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Working with management teams

A group of managers from the same organization got together to work on their interface. I asked each of them to choose one card which symbolizes himself and others in the room.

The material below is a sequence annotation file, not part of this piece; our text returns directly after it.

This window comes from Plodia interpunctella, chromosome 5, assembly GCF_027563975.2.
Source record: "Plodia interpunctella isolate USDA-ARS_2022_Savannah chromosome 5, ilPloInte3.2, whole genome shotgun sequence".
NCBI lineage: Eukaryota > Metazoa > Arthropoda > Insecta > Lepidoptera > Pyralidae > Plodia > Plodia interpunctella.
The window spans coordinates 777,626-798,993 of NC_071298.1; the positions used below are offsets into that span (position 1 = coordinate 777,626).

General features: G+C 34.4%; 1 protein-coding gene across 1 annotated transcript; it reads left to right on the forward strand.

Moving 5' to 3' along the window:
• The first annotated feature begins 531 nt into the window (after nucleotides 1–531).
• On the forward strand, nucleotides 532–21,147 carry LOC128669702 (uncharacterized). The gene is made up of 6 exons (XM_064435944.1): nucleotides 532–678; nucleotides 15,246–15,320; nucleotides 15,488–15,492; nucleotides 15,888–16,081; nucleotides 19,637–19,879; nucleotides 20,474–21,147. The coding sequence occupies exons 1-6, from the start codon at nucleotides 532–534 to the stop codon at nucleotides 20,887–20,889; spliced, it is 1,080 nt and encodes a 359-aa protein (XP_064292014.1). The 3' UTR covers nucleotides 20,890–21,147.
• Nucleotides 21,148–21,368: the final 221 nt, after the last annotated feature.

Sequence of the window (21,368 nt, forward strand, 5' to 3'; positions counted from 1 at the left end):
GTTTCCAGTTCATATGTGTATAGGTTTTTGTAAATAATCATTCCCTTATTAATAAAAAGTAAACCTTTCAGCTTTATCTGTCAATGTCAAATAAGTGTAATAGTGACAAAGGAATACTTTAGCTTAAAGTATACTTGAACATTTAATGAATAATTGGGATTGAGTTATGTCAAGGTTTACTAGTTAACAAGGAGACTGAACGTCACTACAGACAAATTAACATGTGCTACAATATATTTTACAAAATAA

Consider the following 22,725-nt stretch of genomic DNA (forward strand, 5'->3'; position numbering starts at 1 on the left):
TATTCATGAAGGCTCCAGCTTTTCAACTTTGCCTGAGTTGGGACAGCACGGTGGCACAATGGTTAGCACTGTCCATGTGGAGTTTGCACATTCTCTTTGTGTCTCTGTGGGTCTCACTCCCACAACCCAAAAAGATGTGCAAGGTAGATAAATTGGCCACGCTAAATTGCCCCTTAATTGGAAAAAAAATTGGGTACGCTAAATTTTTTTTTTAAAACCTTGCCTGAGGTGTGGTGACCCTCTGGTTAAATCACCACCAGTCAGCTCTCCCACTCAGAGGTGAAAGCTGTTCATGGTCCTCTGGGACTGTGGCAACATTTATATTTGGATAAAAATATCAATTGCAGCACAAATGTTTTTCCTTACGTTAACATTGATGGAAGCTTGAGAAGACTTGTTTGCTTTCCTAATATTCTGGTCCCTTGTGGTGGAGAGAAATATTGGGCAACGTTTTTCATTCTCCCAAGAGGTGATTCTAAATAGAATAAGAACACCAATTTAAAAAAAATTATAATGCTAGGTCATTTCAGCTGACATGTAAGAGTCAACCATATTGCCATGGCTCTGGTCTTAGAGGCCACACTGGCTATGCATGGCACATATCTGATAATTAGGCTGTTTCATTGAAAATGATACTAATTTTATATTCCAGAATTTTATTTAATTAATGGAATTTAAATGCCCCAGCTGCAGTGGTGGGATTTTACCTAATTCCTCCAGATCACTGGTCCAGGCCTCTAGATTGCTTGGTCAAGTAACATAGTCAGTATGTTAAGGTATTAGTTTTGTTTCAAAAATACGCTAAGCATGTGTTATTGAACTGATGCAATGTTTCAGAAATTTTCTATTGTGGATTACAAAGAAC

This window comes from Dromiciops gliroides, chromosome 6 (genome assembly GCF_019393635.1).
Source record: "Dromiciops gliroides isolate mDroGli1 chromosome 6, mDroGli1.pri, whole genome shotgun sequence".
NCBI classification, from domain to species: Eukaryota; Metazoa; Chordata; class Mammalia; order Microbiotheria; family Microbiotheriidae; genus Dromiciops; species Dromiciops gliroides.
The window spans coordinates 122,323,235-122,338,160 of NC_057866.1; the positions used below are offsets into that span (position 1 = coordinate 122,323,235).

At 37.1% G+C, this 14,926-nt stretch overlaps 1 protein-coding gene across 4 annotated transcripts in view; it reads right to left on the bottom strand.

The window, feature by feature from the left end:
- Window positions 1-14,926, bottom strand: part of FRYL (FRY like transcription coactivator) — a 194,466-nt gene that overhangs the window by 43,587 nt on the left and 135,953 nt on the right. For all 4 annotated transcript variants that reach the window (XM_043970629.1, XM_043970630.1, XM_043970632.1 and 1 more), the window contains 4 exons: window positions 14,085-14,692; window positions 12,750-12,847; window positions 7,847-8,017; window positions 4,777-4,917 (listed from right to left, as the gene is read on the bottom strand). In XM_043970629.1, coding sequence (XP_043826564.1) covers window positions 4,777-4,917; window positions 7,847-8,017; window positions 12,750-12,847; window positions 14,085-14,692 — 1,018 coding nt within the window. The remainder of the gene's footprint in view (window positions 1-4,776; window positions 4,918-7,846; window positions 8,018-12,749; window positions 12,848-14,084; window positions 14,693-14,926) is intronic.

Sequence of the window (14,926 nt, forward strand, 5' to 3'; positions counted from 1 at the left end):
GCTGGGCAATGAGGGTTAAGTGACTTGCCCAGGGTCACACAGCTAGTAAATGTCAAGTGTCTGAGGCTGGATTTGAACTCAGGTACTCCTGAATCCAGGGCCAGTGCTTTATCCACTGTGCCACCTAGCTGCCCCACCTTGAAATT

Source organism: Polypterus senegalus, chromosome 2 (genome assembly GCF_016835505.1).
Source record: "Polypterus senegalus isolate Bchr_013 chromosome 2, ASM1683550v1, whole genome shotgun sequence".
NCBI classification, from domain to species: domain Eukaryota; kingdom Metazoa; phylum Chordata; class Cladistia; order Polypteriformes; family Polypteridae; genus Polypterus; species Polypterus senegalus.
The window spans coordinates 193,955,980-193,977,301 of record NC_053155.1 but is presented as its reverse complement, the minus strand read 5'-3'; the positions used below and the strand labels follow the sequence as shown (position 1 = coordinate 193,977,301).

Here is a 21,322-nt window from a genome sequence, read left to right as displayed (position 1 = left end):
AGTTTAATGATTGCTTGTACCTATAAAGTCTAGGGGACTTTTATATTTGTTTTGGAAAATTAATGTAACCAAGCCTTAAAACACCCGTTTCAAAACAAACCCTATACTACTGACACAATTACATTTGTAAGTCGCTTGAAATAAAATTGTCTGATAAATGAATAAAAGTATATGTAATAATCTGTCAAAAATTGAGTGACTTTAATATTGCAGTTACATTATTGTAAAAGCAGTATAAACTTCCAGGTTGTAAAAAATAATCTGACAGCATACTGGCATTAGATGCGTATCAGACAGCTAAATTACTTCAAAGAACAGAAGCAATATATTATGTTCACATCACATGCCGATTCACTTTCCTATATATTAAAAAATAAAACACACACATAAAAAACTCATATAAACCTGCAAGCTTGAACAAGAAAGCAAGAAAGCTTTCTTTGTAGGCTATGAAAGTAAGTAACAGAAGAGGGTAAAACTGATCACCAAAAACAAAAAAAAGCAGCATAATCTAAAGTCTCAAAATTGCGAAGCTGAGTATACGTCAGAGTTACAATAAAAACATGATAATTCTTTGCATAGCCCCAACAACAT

Not surprisingly, each participant chose a card with a single horse. I reflected the choice to the group. The members said that the decision is not surprising, "indeed, each and every one of us feels very alone". Noticing the surprise on my face, they reassured me that others will appear on their upcoming selections. I reinforced the group for their honesty and courage. Then, I asked the participants to briefly describe their experience; How "alone" feels like. The group declined the invitation to describe their emotions. "You know what", I said "let's talk about the horses! Each of you will try to describe how the horse in his card feels like". Some of the participants were able to talk about how their horse prefers to be alone and to be absent on cards of other participants, because there were no restrictions; no one has to feel the obligation of considering other people’s feelings. I tried to find out if other "horses" feel differently. Even though the group consisted of some senior managers, it was noticeable that there was a full participation when we started talking through the horses. And yet, when I invited them to share their opinions about the conversation, an argument began to break. The participants were occupied with which of the horses have better chance at surviving; the horses that appear alone on the cards or the ones that share the cards with other horses. At one point, the group became silent and only one brave member had the courage to say: "ok guys, it's pretty obvious we are talking about ourselves, right?" Then we decided to take a break! After the break, I asked each one to choose a card that best describes how they would want to see themselves inside the group.

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